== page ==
You must understand that my parents banned rock music in our house. But late at night after they had gone to bed, my brother would turn on the radio. "We will rock you" would come on the radio and I would burst into tears and make him turn it off. I was under the impression they were singing about throwing rocks at people til they died like they told us about in Sunday School. I am somewhat more rational these days and I have learned to love the song.

Dawn
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Someone else here believed that they had written "Rudolph The Red-Nosed Reindeer". Similarly, I believed I had written "76 Trombones" from 'The Music Man'. This would be an easy error for a kid to make since that march tune is rather sequential and generic-sounding. However, I was 21 at the time.

Reverend Flash
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One day, when I was about six, a Destiny's Child song called Jumpin Jumpin came on. Where it says, "Cause it's 11:30 and da club is Jumpin, Jumpin" I imagined people owning a secret club in a treehouse jumping up and down. When I asked my sister(who was 16 at the time) why they were singing about a treehouse, she just laughed.

Katelyyn
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I used to think that Steve Miller Band song "Joker" went "I'm a joker, I'm a smoker, I'm a midnight talker" - like he stayed up talking through the night like adults do. I didn't learn until college that it was "toker" and not "talker." My husband thinks it's totally hilarious and still makes fun of me.

Erin
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I used to think that in the song "beer for my horses" that toby keith and willie nelson actually drank whiskey and gave beer to their horses lol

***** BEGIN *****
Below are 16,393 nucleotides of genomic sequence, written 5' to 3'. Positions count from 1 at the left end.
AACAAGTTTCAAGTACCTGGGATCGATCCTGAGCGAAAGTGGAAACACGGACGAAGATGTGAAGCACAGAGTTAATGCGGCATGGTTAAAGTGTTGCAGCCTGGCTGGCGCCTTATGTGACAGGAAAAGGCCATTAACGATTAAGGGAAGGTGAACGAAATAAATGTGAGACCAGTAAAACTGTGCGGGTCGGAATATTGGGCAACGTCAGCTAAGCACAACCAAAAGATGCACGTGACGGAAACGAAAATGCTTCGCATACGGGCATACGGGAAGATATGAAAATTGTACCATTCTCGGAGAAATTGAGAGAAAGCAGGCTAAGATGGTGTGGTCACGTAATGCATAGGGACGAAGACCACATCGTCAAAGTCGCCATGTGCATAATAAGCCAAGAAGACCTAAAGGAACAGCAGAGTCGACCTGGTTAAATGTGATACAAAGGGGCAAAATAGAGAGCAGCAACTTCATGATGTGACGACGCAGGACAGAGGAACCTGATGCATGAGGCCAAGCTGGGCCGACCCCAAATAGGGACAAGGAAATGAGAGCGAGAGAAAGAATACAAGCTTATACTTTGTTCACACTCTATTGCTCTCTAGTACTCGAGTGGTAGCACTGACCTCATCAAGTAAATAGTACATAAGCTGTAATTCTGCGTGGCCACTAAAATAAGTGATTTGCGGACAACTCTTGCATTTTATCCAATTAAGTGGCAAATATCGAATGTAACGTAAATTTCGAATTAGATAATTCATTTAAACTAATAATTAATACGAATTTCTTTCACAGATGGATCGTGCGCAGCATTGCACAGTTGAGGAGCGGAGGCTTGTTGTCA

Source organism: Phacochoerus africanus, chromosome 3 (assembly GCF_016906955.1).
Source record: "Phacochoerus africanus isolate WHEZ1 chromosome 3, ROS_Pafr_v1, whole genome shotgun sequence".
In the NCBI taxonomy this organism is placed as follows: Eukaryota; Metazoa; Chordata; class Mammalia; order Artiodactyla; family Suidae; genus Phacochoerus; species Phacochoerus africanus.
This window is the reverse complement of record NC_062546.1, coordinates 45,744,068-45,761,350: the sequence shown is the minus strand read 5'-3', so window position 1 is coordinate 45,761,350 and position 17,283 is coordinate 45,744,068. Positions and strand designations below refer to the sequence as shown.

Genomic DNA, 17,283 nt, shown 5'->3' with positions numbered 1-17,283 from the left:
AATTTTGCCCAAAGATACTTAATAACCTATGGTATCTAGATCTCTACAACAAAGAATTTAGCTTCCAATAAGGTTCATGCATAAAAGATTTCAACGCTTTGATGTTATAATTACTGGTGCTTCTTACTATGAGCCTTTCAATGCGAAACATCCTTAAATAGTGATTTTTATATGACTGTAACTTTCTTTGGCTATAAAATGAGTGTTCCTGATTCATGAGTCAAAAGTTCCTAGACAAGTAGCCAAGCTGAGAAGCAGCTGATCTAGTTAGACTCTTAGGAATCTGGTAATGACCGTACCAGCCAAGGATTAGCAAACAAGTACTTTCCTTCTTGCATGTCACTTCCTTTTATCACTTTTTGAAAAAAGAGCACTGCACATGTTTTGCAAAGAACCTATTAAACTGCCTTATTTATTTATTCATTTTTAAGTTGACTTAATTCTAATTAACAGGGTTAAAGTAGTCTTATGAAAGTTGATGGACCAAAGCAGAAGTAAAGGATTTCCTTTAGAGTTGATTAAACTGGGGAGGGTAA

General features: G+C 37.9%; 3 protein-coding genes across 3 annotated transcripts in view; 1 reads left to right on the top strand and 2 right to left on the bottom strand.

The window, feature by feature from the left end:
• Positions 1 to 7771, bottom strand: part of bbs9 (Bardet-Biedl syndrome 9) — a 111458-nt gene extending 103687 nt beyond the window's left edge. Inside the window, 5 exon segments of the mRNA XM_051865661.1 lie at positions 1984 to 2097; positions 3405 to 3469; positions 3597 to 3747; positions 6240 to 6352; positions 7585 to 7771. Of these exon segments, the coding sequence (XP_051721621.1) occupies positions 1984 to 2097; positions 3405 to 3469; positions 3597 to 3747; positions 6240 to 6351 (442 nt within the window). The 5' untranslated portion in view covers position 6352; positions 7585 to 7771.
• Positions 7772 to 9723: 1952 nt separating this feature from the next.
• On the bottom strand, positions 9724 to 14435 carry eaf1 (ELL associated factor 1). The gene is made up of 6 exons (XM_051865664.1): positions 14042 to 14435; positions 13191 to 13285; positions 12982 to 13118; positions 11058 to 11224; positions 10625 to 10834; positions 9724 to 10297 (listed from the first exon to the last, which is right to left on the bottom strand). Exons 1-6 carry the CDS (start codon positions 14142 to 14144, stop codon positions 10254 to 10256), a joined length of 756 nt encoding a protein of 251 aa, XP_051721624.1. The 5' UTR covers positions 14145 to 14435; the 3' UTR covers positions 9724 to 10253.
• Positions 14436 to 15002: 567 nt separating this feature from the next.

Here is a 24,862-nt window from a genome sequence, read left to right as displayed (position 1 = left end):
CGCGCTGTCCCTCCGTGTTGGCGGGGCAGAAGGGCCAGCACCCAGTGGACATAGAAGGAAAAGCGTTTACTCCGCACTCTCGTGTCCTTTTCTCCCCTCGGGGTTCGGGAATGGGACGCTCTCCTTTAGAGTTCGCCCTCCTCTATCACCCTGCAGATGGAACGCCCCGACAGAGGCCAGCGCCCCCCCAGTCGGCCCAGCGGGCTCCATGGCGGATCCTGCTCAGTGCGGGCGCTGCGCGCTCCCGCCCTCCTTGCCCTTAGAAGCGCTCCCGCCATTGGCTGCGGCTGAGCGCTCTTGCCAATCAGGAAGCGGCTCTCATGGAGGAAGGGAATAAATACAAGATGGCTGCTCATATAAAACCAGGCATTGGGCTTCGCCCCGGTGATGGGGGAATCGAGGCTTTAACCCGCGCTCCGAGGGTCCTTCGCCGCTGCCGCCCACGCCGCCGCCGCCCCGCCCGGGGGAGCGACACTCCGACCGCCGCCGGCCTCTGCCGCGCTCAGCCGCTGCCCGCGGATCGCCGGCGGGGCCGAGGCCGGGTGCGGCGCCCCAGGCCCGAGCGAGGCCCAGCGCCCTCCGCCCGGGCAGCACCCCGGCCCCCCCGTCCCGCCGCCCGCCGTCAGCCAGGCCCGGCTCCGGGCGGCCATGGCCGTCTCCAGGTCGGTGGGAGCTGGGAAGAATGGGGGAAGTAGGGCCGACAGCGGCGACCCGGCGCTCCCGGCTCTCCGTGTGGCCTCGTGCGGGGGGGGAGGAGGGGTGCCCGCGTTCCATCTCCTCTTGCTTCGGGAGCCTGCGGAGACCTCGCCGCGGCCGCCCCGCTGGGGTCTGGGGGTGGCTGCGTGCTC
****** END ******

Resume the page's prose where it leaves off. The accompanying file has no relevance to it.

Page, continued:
kyle
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I usd to take turns of phrase and song lyrics very literally when I was a kid. In the song When Doves Cry by Prince, when the lyrics say "This is what it sounds like when the doves cry", there's a part in the song where he makes this really strange squealing noise right after that line. When i was a kid, I thought he was literally impersonating what a dove would sound like if it cried. Until I was about 8, I thought that doves cried, and when they did, it sounded like Prince's high pitched squealing.

What does it sound like when dove's laugh?
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I used to think that the top 40 music charts were agreed on every week by a group of grown ups who decided which songs they liked best.

Katie
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When I was youn I thought a 78 rpm record could only be played once and was then discarded. I was impressed by the largesse of my father's friend who played his John McCormack records for us.

Ray O'Brien
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Every (former)child in my family has a copy of the record "The Muppets Christmas With John Denver". Just a few Christmases ago we were all sitting around talking about it, and my sister and cousins were saying something about how much fun it must have been to record it. I casually observed how funny it was that it was an album supposedly made by singing puppets, and they all looked at me like I had just shoved Santa off the roof. Even though they were in their late 20's/early 30's, they still believed that the album had been recorded in some giant studio, with John Denver really surrounded by all the Muppets, who were really all being worked by the puppeteers so they were "singing along".

propchick